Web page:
India said today that it shares Myanmar’s concerns over “extremist violence” in the Rakhine state and asked all stakeholders to preserve the country’s unity and territorial integrity, as Prime Minister Narendra Modi held talks with State Counsellor Aung San Suu Kyi. Modi’s first bilateral visit here comes at a time when the Myanmarese government led by Nobel laureate Suu Kyi is facing international pressure over the 125,000 Rohingya refugees that have poured across the Bangladeshi border in just two weeks after Myanmar’s military launched a crackdown in the Rakhine state.
Modi, in his joint press statement with Suu Kyi after the talks, said India understands the problems being faced by Myanmar. He said India shares Myanmar’s concerns over “extremist violence” in the Rakhine state, especially the loss of innocent lives of the people and the military personnel.
“When it comes to a big peace process or finding a solution to a problem, we hope that all stakeholders can work together towards finding a solution which respects the unity and territorial integrity of Myanmar,” Modi said. At the same time, the solution can bring about peace, justice and dignity for all, he said. Suu Kyi, in her remarks, thanked India for taking a strong stand on the terror threat that Myanmar faced recently. Rohingya militants raided police posts in Myanmar’s Rakhine state last month, killing 12 security personnel.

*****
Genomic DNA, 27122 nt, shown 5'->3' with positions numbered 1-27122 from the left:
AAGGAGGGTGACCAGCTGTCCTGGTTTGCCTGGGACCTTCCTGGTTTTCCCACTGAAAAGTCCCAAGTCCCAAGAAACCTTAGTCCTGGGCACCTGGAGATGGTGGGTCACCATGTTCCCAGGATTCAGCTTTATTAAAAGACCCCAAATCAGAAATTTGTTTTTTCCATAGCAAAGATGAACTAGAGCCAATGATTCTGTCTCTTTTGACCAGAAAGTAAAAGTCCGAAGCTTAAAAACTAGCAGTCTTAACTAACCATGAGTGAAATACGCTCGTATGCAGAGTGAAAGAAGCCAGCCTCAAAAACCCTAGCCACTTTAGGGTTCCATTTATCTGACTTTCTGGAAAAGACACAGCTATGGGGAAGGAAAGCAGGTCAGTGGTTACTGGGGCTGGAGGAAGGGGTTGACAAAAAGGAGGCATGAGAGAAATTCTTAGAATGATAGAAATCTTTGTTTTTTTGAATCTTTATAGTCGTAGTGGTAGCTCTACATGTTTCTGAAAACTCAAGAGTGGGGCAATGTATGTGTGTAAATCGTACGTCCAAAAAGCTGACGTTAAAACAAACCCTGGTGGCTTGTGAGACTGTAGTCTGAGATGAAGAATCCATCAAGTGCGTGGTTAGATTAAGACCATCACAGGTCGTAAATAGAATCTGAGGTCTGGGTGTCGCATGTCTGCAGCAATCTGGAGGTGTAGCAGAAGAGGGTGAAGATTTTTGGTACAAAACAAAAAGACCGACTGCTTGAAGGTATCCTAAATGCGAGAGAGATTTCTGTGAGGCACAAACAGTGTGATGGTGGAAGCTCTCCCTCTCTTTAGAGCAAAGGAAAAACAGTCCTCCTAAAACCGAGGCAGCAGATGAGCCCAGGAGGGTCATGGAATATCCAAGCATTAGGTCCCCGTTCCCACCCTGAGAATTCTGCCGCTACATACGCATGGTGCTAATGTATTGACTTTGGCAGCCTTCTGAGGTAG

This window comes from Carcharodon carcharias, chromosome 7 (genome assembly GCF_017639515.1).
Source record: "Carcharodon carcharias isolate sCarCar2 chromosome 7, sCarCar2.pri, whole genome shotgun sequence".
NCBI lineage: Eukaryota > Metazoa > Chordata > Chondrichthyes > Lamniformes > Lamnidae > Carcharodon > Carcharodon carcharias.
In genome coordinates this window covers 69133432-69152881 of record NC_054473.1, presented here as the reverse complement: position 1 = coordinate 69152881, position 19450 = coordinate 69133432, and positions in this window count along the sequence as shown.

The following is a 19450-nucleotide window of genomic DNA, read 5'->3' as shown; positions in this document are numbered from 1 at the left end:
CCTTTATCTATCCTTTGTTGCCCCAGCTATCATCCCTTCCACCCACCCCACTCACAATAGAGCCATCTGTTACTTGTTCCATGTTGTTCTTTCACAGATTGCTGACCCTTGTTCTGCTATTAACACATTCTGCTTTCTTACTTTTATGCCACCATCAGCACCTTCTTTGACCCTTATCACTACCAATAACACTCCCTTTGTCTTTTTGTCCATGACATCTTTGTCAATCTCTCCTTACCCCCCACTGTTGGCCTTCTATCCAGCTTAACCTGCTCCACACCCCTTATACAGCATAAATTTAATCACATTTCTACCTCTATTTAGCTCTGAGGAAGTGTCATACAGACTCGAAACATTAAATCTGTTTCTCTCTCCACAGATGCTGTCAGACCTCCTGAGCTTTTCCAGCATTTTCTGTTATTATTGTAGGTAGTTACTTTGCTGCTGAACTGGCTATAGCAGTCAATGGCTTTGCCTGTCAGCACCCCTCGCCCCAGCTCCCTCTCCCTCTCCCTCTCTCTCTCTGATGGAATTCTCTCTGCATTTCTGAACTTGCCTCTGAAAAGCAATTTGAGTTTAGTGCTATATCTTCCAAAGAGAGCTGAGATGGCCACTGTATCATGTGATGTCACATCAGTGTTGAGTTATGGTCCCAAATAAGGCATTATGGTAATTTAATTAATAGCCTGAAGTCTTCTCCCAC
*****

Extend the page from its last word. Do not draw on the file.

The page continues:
She said together India and Myanmar can ensure that terrorism is not allowed to take root on their soil or on the soil of neighbouring countries. The meeting between Modi and Suu Kyi came on a day she was quoted as telling Turkish President Recep Tayyip Erdogan that global outrage over Myanmar’s treatment of its Rohingya Muslims was being fuelled by “a huge iceberg of misinformation”.
Sympathy for the Rohingya was being generated by “a huge iceberg of misinformation calculated to create a lot of problems between different communities and with the aim of promoting the interest of the terrorists”, Suu Kyi was quoted by an official statement as telling Erdogan in a call. Suu Kyi has come under fire in recent days for failing to speak out against violence targeting Rohingyas, particularly given her previous image as a champion of human rights. Hundreds have died since Rohingya militants raided police posts in Myanmar’s Rakhine State last month.
UN Secretary-General Antonio Guterres has also called for the Muslims of Rakhine state to be given either nationality or legal status, and voiced concern about violence that has since late August forced nearly 125,000 people to flee and risk destabilising the region.